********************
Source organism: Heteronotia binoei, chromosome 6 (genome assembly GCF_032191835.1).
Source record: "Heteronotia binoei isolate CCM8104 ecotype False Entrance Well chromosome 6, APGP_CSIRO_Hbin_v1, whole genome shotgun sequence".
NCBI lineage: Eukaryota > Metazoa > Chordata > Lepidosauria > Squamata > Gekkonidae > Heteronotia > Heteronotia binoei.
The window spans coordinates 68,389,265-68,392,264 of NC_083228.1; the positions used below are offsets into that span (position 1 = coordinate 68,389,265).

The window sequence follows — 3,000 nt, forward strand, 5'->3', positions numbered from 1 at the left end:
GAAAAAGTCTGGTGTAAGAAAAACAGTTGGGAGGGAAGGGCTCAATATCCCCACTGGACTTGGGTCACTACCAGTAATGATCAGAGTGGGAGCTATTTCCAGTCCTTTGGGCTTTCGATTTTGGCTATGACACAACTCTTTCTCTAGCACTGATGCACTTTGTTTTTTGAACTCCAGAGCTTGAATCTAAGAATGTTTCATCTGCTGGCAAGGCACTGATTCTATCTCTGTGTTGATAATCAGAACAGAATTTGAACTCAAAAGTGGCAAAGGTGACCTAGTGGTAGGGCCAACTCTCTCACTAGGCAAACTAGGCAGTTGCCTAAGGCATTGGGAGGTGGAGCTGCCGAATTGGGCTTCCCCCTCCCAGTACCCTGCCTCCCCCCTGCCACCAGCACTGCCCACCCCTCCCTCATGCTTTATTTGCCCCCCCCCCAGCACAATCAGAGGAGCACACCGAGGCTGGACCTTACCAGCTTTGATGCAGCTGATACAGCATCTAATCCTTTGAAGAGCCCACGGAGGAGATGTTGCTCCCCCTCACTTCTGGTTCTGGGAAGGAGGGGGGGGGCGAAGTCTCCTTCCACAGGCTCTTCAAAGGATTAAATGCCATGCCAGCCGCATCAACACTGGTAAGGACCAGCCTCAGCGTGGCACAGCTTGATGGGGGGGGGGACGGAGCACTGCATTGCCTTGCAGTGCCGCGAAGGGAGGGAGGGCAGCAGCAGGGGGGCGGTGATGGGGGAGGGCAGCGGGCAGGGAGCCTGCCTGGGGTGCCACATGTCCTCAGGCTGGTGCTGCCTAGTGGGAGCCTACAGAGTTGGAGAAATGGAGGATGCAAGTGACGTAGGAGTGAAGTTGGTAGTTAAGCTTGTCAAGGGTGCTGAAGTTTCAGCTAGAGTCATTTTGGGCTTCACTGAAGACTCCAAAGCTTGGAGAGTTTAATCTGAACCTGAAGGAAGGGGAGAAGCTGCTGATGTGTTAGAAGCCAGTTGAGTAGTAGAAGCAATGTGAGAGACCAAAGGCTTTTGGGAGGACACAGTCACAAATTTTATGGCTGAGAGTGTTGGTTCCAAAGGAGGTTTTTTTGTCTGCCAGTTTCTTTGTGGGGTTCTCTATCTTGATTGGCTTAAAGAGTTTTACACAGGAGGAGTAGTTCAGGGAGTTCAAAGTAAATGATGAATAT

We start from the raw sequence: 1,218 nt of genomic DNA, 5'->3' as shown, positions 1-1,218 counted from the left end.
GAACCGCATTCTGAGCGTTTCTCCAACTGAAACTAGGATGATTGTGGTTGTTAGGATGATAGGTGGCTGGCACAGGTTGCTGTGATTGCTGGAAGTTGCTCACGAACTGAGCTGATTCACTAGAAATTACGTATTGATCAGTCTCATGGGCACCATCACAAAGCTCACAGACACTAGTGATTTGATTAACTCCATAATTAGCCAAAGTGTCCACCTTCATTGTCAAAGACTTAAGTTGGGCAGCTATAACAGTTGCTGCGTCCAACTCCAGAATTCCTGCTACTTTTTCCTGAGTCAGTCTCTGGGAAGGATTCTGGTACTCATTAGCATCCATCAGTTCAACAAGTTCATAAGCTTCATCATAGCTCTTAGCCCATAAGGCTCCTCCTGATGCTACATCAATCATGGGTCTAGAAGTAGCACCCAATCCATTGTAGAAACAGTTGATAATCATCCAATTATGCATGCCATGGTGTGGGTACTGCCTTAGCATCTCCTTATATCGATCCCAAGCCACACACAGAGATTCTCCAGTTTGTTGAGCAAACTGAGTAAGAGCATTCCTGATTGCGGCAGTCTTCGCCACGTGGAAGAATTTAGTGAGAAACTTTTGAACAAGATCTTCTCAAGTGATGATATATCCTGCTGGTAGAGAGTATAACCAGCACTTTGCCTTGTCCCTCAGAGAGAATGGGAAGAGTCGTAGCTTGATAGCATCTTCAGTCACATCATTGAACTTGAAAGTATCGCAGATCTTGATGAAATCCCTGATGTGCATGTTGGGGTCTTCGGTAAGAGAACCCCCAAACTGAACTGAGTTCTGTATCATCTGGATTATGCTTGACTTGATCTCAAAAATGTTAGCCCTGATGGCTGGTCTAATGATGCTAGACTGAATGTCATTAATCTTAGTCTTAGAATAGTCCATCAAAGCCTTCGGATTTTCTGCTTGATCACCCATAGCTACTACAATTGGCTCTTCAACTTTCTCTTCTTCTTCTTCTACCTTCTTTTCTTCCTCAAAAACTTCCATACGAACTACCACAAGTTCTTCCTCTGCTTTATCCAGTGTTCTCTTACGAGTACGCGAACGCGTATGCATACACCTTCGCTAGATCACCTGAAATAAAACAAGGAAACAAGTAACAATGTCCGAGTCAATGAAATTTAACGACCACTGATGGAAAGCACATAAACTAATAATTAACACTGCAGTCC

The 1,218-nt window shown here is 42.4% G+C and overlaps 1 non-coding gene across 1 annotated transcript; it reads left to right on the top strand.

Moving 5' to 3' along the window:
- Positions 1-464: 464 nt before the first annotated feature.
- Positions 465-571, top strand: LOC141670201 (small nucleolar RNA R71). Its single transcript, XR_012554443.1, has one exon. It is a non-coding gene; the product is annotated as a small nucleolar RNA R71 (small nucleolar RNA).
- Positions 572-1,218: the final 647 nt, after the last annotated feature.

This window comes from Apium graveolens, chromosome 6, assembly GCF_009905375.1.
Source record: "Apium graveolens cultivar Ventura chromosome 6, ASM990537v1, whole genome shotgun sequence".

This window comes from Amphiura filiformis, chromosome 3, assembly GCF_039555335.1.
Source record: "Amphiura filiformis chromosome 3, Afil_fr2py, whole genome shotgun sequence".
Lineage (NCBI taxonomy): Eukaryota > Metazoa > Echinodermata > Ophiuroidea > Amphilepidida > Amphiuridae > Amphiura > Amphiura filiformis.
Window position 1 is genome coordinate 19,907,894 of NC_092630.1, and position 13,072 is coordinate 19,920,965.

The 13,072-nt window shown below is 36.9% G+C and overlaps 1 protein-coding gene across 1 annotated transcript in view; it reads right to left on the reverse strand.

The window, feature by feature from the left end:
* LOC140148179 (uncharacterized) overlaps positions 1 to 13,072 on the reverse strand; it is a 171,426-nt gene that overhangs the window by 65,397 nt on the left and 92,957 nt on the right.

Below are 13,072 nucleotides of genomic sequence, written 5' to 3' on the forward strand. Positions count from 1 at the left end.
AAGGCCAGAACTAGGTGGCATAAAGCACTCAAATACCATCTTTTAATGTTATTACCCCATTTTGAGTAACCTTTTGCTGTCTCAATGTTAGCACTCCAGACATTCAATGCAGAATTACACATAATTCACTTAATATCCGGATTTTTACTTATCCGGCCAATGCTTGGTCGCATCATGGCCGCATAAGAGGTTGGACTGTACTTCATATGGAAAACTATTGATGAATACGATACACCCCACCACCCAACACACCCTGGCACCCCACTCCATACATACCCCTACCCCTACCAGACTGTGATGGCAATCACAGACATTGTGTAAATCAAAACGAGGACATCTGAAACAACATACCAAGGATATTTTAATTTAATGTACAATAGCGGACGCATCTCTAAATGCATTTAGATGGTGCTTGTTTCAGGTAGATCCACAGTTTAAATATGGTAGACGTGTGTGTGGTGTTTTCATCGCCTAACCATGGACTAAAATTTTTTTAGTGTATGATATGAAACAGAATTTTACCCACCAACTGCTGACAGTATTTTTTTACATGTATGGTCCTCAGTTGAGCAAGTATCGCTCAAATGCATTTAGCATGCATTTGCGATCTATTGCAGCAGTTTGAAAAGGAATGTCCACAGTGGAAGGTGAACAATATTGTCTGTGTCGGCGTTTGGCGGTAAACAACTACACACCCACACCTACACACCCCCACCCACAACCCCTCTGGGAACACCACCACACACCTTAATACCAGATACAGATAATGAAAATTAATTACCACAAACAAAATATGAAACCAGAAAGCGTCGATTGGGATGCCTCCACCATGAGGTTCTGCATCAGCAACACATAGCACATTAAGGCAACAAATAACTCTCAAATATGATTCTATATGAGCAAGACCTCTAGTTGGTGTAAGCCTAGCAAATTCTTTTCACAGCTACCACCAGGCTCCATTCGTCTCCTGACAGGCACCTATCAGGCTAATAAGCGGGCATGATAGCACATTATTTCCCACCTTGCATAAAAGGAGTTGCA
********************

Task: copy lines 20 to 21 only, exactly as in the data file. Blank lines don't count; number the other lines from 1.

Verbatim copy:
The 13,072-nt window shown below is 36.9% G+C and overlaps 1 protein-coding gene across 1 annotated transcript in view; it reads right to left on the reverse strand.

The window, feature by feature from the left end: